If I conceptually think that the work is about impacting the past and the future—and myself in the present—then the work is easier for me because it has a broader reach than my own individualism, my own individual self. 

JEI’ve been thinking a lot about the process of indigenizing our relationship with time and the interconnectedness of now. That it’s always now. Past, present, and future don’t actually exist in these little dimensions we put them in, but, like you said, “circular.”

SMThat’s exactly what I was going to speak about. Probably about a year before I actually met Rosy, we started talking to each other and we had a lot of parallels with our work. One of the things that I started really considering was could I be in relationship to this land, to Kumeyaay land—this was when I was in San Diego—both past, present, and future in simultaneous mode.

I’m also thinking about this relationship to time and the future. It’s probably just because I finished teaching a class on Native film, but the scene in Smoke Signals when Lucy and Velma are driving backwards—it’s a matter of opinion, but maybe they’re driving into the future, maybe that’s their way of indigenizing. They’re going into the future, into the unknown, but they’re going backwards. To just turn things upside down, I think that’s our challenge all the time. In pushing against the sort of cult of the individual, the cult of extraction, to be able to be and find some way of surprising ourselves in a daily, free organization and rethinking. I find that this work does that for me, too.

JEIn your recent lecture series with the Gibney, you spoke about the concept of relationality and how that guides your community engagement and creative process. Can you expand on that?

RSYeah, it’s a bit of an idealism, you know, relationality, because of course we can’t completely escape the capitalist and patriarchal structure that we are predominantly in. I think about it in terms of transactions, the transactional nature of things—a lot around artist equity, and moving away from working in that model. One of the ways that we’re working on the next piece with the performers is that I’m really starting from a concept with the performers that the work has already been created. It’s not about ambitiously moving forward to create a new dance work, but it’s actually about trying to see what is already present. How can what I’m creating around it—which is the environment of sound and moving image, light and set— support what’s already been created? It’s a very challenging, different approach to making a work, which normally for me would be, “What do I want this choreographic work to say? What do I want the people in it to be doing? What do I want them to look like exactly? How do I want them to interact with the film or the set?” Highly directing them in a performative staged work. But starting with this approach, and realizing also that I will fail many times within the creation of the work, that I will get in the way of myself, my ambition—for me, that’s working more in relationality with what is already there.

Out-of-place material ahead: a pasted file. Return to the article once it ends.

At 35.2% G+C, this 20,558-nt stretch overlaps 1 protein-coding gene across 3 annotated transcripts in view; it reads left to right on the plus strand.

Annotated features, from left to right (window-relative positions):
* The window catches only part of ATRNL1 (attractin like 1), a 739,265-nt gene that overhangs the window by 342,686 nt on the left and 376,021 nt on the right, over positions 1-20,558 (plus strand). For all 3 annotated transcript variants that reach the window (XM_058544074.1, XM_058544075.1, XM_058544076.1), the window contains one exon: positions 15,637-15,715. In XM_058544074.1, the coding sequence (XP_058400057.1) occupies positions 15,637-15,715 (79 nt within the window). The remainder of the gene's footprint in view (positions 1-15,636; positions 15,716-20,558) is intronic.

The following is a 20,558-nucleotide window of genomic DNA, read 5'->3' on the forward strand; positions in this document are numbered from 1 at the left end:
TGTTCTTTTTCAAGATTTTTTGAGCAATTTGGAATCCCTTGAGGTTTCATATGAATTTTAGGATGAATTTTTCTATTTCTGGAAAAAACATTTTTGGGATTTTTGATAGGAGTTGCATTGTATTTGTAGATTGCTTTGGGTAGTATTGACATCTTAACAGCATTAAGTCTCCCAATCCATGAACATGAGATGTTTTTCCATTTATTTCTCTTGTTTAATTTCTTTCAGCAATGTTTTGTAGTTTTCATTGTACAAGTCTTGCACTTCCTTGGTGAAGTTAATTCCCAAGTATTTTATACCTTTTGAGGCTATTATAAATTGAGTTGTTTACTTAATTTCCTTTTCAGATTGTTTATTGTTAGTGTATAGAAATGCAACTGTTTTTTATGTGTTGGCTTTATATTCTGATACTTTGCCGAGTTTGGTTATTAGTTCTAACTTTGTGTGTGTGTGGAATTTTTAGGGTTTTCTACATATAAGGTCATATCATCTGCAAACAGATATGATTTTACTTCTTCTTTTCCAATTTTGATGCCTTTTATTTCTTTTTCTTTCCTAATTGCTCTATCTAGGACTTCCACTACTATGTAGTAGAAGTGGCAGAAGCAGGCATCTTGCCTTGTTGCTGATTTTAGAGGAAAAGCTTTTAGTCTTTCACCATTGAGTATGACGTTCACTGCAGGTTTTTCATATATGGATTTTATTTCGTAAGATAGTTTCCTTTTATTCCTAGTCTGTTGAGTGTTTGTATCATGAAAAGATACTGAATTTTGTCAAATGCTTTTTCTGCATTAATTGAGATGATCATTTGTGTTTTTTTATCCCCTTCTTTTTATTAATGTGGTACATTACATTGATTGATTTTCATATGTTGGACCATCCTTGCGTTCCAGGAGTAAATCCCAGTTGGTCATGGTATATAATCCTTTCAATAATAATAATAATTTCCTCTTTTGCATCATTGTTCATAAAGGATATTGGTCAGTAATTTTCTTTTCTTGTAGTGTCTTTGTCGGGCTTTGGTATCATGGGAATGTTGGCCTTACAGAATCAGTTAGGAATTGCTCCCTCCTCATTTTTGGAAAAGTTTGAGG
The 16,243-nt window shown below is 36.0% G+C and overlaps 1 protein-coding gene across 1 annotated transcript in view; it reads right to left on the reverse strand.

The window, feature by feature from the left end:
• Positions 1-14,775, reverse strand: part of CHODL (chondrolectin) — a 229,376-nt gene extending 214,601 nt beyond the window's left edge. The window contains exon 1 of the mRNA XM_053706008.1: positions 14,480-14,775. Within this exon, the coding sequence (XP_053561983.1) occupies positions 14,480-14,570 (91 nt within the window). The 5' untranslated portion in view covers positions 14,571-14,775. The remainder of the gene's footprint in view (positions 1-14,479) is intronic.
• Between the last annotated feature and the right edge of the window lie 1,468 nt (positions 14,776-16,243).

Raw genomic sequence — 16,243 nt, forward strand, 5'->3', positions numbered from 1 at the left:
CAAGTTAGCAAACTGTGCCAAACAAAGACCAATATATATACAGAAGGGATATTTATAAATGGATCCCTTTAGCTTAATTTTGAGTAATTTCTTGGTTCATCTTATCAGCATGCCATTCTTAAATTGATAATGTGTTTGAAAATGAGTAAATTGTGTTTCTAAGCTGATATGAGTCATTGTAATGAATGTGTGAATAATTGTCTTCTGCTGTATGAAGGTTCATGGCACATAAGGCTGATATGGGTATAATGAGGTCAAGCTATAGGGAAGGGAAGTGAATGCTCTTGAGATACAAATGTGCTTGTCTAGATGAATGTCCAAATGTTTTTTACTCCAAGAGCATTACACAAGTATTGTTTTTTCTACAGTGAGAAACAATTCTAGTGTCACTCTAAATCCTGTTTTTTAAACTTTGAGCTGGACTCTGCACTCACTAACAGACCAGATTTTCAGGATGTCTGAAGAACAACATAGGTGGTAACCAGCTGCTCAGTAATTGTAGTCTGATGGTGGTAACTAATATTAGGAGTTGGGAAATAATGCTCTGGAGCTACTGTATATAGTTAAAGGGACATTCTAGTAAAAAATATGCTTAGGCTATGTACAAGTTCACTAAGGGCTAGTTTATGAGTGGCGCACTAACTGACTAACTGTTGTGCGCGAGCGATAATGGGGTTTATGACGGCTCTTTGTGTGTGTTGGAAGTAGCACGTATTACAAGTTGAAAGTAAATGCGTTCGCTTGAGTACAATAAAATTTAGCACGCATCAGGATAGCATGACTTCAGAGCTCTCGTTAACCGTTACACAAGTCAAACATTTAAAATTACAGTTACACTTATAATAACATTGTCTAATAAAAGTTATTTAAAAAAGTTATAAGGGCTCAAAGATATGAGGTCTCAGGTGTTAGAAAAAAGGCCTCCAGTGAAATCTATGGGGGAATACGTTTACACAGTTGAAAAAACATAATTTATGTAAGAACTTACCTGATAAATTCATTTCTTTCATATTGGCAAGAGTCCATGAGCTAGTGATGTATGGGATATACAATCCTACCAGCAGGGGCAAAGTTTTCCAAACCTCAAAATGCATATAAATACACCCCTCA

For the next work, we will be here at All My Relations and the Weisman and much of it will be free for visitors. It’s not that I’m against people paying for things, but it’s a very different experience than performing for people who are paying $30 to see a show. Where there’s a transactional nature comes an expectation that they receive something very particular. It isn’t that they won’t receive something that isn’t of equal value that they’re not paying for—my artistic quality isn’t going to change. What I’m getting at is, how does eliminating that transactional nature shift that relationship? 

I enjoyed doing the Gibney lecture and I do enjoy working with them, but one of the things that I didn’t pay attention to was that they were charging $10-15 for people to participate in the lecture. I wouldn’t imagine that any of my Native colleagues in New York would pay that to listen to me lecture, not that somehow I’m not worth that, but that I don’t see myself in relationship to them in that way. I actually wouldn’t want them to pay. I would be honored if they came to the lecture, listened, and asked questions. Of course, I want to be paid by the venue and they raise money to do that, but that audiences pay money for my words— especially because I’m talking about things that are related to my work that are even of a cultural nature—feels wrong. It’s not that I don’t feel that I should be paid to do and to present my work; I do. But I don’t feel like my community in New York City—the Native community, people I have a relationship with, and new people that I will be in relationship with—should have to pay. That’s not how I want to start my relationship with them. That was my mistake, because I didn’t see the ticket price. But I learned a lot from it going forward. That’s what I meant at the very beginning; I make a lot of mistakes. This is how I think about relationality and community engagement.